Hi Bill .. I saw your question about counting the beats. One thing Corey emphasized was tapping your foot, getting the rhythm in your head and your body. It totally worked for me. From the videos I see of Duke, I bet he does it too (that's the hand clapping you thought heard in one of the previous lessons) ... and you can notice how Duke's head and body move around as he plays ... the music is going through him in some way.
Whenever I have trouble now I slow it down to where I can tap my foot and play ... and once that becomes natural, then speed it up. Hope that helps!
Good ol' muddy blues...just like I like it!!!
Could you, in a future lesson, explain the difference between Open E Blues Chicago and Texas style? Would you say that Tell Me Why from your Cd Duke's Blues is an example of Chicago blues?
Hi Mario, Brad's computer just died so I will ask him and get back to you. Duke
Excellent, this is very good! I look forward to the next lesson.
A question for Brad: why didn't you start from the open low E and A? Personal choice or stylistic feature?
Thanks very much Duke.
I guess it's not the structure I struggle with so much but counting the beats. It's easy to count them with a straight shuffle but when it's played like this it's a lot more difficult.
Thank you Mr. Robillard, much appreciated.
Mojo 74x, I will ocallionally do lessons with bass, I realize it will help many of you here. Thanks, Duke
Hi Bluesman, What we have been working on is the typical 12 bar blues with a quick 4 change. What that means is at 4 beats to the measure wi play one measure (or bar) of the 1 (E) , one measurse of the 4 (A), then2 measures of the 1 again, then 2 measures of the 4 (A), next is 2 more measures of the 1 (E) then to the 5 chord (B7th) for 1 measure, 4 (A) for one measure then back to 1 (E) for a measure then back to the 5 to resolve the verese or chorus. Sometimes its six beats on the the last E before going to the 5 B7 for the final time to resolve the progression. If you write out the number of beats with the chord symbols it will help you get used to the form and make it easier to understand. Note that sometimes in the first four measures, a common variation is to stay one the 1 (E) for all four measures. That is called a long 1 change. It depends on the melody of the song usually or personal preference wether to use the long 1 or quick 4 change. Hope this makes it easier to understand. All the best, Duke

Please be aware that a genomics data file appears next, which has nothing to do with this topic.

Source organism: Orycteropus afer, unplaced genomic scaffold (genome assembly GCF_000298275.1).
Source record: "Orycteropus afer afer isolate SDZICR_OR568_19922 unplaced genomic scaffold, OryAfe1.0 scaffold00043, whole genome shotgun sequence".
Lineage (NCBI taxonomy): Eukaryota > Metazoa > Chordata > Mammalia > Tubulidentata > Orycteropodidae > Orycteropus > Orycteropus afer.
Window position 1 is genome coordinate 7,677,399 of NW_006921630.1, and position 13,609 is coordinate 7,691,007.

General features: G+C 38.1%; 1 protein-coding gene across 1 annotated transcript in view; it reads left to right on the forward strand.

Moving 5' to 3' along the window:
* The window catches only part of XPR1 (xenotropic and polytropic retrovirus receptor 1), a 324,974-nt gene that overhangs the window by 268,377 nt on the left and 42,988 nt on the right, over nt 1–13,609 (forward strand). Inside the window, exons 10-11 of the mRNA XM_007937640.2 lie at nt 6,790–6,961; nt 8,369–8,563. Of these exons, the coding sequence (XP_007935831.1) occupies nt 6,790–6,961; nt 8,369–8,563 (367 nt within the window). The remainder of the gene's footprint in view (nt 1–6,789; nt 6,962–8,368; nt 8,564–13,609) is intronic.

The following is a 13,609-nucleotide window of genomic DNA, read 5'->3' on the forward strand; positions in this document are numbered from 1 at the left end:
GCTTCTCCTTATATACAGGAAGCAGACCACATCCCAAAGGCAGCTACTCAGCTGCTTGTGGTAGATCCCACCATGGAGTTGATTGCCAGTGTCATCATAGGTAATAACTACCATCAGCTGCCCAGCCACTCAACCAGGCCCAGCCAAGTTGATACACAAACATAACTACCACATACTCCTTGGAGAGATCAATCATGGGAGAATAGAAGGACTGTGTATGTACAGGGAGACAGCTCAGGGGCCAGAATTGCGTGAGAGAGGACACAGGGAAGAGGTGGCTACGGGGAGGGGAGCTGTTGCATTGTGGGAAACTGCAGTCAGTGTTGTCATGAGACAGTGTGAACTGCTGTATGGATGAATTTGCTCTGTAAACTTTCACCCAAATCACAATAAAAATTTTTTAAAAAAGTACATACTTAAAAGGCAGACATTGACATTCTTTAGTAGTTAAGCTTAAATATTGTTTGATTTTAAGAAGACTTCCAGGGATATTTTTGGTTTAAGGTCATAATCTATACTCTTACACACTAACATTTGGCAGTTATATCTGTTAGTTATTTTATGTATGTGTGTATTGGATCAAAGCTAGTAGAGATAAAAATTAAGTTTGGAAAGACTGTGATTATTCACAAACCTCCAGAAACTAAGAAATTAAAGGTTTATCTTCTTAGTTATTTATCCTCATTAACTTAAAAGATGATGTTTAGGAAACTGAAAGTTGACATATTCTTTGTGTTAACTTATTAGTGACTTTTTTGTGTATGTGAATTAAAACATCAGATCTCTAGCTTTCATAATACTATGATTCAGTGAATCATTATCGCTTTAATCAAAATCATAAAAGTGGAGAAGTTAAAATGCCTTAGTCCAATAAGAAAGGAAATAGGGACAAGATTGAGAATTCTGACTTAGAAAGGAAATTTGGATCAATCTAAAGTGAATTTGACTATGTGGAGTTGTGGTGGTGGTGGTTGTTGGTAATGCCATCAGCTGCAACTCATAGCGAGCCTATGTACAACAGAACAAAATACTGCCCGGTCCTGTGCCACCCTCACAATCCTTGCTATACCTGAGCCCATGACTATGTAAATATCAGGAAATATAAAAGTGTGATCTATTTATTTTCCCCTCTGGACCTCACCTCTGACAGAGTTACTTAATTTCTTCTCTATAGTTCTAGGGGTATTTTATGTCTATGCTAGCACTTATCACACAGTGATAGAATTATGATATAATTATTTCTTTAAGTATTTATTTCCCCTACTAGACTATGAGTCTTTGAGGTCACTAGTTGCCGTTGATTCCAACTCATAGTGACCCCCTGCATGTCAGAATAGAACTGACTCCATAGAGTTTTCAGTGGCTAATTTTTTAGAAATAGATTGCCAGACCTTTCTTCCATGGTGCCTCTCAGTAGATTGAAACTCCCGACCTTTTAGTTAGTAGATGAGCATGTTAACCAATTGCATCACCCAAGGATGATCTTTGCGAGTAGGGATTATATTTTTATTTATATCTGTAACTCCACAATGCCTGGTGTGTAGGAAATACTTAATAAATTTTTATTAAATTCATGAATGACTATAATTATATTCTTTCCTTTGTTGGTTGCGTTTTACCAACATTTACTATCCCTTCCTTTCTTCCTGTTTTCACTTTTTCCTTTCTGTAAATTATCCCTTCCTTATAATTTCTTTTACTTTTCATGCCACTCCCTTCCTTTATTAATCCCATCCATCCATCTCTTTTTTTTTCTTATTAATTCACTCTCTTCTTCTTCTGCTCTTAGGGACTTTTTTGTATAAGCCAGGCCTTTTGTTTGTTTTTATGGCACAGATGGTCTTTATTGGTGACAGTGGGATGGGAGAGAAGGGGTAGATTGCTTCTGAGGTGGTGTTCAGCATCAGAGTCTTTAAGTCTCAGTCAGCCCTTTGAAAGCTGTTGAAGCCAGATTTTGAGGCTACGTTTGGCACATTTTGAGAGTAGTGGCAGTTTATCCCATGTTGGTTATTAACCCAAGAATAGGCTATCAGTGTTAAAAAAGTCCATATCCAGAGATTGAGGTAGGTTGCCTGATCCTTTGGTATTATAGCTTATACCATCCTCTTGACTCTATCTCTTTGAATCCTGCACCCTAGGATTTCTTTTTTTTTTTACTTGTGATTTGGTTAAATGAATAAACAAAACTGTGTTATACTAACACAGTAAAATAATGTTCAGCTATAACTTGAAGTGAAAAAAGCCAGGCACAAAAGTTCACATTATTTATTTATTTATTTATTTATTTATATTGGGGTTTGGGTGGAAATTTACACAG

Thie lesson with double bass is a great idea. Please continue to do lessons like this. It really helps a lot to understand how things work if you listen to the bass alone. I play guitar and I´m learning bass and this is of great help. A lesson with Brad showing double bass basics for chicago shuffle (muddy/j.rogers and j.reed), t-bone-west coast style and other different blues types would be GREAT. I´m sure a lot of bassists and band members in general would benefit from it. It´s difficult to grasp double bass from old recordings and most of the learning methods don´t show the real stuff. THANKS AGAIN for the lessons and for listening to us.
One of the things that I struggle with is the changes. When I play a standard 12 bar blues rhythm it's easy to know when to go from the I to the IV and V. But when it's played like here in your lessons I find it really hard to know when and for how long to go from one change to the next. What do you recommend for making that easier? Hope I'm making sense.
Hi Bill .. I'm tabbing the first chorus of the solo right now .. you should see it in about 3PM west coast / 6PM east coast. Funny, I'm right on the chord at this moment .. yes, it's a B7.
Are you playing a B chord at 1:07?
I hear a piano in there too! :)